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Notes for editors
The article is is "Knowing the Enemy: Healthcare Provider Knowledge of CT Radiation Dose and Associated Risks," by Breanne Irving, MBBS; David A Leswick, MD, FRCPC; Derek Fladeland, MD, FRCPC; Hyun Ja Lim, PhD; Rhonda Bryce, MD, MSc (doi: dx.doi.org/10.1016/j.jmir.2016.05.003). It appears in Journal of Medical Imaging and RadiationSciences, volume 47, issue 3 (2016), published by Elsevier.

Full text of this article is available to credentialed journalists upon request. Contact Chris Baumle at +1 215-239-3731 or hmsmedia@elsevier.com to obtain copies. Journalists wishing to interview the authors should contact Kate Blau, Communications Specialist, College of Medicine, University of Saskatchewan, at +1 306-966-6059 or kate.blau@usask.ca.

About the Journal of Medical Imaging and Radiation SciencesThe Journal of Medical Imaging and Radiation Sciences (JMIRS) is committed to the dissemination of knowledge through the publication of scholarly research, primarily in the fields of radiation therapy, radiological technology, magnetic resonance imaging, and nuclear medicine. It is a cutting edge, peer-reviewed journal that provides timely, evidence-based information that helps medical radiation technologists advance quality and innovation in patient care. www.jmirs.org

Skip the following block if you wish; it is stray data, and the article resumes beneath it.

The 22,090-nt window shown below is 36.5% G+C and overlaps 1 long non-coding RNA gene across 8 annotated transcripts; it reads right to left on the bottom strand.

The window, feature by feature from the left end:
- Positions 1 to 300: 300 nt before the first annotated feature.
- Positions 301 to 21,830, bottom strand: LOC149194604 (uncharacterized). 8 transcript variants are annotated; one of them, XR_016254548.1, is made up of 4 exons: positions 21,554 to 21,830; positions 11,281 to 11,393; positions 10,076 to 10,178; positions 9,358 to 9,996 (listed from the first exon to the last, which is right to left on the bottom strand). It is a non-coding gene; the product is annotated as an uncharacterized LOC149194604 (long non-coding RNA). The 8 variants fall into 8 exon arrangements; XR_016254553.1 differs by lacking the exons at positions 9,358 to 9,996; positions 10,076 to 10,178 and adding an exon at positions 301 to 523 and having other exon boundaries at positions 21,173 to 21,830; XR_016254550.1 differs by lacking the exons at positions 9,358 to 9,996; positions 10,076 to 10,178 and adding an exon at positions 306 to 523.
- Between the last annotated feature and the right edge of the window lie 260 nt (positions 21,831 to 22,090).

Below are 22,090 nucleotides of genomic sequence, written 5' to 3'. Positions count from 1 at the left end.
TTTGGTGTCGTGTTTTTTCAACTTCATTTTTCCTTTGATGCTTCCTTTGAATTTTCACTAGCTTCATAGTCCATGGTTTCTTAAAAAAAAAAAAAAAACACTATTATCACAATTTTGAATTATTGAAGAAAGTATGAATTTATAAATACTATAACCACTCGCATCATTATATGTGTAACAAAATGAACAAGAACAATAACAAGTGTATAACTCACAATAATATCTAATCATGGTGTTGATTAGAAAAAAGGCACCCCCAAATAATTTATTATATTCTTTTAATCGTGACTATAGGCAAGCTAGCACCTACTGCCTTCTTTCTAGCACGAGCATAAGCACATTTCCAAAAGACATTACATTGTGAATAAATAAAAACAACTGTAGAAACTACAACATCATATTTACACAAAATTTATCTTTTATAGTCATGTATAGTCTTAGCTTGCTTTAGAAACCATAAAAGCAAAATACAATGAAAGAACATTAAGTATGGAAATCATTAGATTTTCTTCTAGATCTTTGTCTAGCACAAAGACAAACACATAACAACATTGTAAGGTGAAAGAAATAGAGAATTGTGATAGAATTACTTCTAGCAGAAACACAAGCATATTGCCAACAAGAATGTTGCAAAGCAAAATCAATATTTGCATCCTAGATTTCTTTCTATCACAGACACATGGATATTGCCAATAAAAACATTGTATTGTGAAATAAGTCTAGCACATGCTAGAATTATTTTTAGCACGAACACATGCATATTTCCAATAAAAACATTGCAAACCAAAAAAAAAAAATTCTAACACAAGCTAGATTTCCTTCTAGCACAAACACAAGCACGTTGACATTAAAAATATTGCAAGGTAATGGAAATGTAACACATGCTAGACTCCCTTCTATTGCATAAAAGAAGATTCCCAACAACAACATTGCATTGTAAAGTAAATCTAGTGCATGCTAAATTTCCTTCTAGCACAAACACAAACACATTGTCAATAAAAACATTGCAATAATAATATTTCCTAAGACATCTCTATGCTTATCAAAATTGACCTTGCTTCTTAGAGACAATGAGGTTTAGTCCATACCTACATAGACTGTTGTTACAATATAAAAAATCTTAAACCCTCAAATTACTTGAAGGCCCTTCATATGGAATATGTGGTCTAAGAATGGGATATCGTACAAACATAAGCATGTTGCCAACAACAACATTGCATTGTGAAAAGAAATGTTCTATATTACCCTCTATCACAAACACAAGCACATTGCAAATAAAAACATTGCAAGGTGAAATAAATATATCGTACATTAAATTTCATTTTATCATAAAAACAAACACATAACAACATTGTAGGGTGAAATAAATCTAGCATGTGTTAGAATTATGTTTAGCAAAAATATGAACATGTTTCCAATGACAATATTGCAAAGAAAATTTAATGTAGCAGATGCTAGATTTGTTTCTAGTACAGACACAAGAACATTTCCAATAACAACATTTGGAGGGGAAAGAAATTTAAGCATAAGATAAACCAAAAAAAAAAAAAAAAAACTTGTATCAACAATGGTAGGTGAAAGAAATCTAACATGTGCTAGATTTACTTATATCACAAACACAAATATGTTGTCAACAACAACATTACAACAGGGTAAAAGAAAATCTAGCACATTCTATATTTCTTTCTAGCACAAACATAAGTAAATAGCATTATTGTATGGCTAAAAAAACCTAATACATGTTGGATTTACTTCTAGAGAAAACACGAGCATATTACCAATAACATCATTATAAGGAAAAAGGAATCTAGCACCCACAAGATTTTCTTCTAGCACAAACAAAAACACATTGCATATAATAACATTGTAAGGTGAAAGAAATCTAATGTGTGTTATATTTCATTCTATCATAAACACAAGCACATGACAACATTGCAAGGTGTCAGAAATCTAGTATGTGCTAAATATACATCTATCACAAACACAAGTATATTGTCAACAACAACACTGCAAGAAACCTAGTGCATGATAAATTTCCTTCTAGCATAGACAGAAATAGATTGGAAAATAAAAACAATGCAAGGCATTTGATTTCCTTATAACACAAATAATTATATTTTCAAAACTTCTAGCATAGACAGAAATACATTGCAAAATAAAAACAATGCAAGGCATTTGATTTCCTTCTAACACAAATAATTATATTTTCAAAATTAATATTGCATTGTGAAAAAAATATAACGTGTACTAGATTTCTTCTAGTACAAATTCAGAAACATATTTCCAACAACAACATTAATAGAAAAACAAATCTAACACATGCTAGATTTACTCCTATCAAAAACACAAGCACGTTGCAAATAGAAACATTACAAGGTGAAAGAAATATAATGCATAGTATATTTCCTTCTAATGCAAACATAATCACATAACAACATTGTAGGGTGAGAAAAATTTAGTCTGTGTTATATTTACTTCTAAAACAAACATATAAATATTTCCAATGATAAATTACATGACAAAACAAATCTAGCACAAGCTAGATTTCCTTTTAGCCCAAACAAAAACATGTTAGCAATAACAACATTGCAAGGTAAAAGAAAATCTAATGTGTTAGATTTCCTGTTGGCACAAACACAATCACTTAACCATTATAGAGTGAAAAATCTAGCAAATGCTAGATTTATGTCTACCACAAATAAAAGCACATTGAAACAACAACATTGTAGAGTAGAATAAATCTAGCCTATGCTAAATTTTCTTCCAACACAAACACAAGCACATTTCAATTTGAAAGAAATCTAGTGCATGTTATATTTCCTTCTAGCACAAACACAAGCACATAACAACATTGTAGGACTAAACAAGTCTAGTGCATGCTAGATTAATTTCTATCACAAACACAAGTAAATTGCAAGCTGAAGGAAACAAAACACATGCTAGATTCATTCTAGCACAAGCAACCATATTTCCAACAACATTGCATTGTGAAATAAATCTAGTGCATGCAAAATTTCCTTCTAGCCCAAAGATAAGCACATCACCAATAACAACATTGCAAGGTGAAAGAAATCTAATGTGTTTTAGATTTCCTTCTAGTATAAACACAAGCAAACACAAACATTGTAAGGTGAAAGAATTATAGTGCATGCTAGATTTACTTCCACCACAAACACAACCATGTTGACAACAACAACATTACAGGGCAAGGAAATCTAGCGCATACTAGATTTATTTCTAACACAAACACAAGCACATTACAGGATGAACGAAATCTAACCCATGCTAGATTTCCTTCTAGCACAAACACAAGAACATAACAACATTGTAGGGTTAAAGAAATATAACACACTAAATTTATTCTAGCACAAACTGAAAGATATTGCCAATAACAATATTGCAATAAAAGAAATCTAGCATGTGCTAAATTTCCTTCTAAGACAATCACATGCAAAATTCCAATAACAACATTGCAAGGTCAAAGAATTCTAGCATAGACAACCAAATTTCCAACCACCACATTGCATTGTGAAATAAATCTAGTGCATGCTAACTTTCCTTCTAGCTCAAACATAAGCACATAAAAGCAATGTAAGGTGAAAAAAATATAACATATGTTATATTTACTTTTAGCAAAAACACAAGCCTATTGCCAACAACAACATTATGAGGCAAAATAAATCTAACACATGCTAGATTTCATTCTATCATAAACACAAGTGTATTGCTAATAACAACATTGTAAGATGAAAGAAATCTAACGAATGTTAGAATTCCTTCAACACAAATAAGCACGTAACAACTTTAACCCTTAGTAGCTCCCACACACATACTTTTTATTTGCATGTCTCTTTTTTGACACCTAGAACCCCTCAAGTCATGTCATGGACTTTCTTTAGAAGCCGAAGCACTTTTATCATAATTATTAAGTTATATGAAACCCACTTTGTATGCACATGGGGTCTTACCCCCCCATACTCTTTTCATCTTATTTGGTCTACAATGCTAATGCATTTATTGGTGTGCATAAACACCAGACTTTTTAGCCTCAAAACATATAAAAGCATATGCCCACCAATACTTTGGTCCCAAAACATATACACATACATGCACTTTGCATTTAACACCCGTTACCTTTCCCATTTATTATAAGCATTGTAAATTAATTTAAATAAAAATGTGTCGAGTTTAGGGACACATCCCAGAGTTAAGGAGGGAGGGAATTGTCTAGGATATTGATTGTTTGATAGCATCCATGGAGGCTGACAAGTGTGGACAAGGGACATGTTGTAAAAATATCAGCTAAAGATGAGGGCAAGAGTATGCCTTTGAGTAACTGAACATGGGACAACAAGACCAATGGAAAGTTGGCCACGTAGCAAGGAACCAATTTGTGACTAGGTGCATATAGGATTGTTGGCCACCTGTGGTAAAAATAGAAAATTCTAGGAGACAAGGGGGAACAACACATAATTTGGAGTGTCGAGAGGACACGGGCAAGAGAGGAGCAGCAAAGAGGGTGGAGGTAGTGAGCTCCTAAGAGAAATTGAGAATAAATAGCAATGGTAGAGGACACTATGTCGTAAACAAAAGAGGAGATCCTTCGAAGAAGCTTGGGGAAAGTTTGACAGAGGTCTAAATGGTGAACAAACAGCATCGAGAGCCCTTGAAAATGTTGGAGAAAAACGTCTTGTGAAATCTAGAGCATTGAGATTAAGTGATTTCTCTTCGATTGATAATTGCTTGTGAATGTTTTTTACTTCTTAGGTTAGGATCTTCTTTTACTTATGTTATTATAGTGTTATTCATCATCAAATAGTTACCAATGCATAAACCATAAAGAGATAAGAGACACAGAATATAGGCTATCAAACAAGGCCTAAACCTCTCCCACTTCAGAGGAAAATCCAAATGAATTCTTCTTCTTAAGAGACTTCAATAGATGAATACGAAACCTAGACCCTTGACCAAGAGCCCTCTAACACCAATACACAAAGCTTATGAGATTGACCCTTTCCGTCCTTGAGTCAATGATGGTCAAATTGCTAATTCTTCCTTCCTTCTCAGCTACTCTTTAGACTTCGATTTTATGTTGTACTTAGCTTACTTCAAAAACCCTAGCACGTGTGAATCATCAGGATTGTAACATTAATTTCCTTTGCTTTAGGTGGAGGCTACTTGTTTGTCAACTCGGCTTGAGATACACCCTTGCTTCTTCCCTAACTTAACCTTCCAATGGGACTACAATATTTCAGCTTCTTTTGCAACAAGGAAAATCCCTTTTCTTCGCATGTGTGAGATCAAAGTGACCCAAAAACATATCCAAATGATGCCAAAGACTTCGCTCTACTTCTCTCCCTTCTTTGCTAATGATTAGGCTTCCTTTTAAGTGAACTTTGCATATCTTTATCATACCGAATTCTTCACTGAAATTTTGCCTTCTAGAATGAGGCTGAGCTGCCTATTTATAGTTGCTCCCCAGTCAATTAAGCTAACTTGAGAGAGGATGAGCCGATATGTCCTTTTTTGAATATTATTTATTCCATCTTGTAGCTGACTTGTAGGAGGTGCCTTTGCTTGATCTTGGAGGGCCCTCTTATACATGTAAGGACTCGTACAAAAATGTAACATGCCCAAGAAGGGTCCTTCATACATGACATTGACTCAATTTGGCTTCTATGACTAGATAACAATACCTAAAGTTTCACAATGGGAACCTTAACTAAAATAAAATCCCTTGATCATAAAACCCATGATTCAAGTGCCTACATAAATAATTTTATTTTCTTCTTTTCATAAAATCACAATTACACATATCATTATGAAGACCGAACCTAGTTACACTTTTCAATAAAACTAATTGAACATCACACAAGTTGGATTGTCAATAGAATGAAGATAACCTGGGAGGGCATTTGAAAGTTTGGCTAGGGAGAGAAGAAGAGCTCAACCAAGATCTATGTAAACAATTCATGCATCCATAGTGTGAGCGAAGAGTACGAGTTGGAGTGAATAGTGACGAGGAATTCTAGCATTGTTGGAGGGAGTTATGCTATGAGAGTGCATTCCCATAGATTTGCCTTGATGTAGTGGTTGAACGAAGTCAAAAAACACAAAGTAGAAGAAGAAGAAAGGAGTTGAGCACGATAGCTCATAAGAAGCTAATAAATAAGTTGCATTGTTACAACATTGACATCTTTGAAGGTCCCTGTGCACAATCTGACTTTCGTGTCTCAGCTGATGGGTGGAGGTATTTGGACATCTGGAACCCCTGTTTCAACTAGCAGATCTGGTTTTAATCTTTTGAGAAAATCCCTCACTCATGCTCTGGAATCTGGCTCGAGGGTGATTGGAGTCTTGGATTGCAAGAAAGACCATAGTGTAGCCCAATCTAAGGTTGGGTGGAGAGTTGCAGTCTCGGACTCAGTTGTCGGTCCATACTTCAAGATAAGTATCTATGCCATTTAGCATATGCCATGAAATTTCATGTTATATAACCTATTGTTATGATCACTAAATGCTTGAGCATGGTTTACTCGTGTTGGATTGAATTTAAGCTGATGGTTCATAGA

About Elsevier
Elsevier is a world-leading provider of information solutions that enhance the performance of science, health, and technology professionals, empowering them to make better decisions, deliver better care, and sometimes make groundbreaking discoveries that advance the boundaries of knowledge and human progress. Elsevier provides web-based, digital solutions — among them ScienceDirect, Scopus, Research Intelligence and ClinicalKey— and publishes over 2,500 journals, including The Lancet and Cell, and more than 35,000 book titles, including a number of iconic reference works. Elsevier is part of RELX Group, a world-leading provider of information and analytics for professional and business customers across industries. www.elsevier.com

Chris Baumle
Elsevier
+1 215 239 3731
hmsmedia@elsevier.com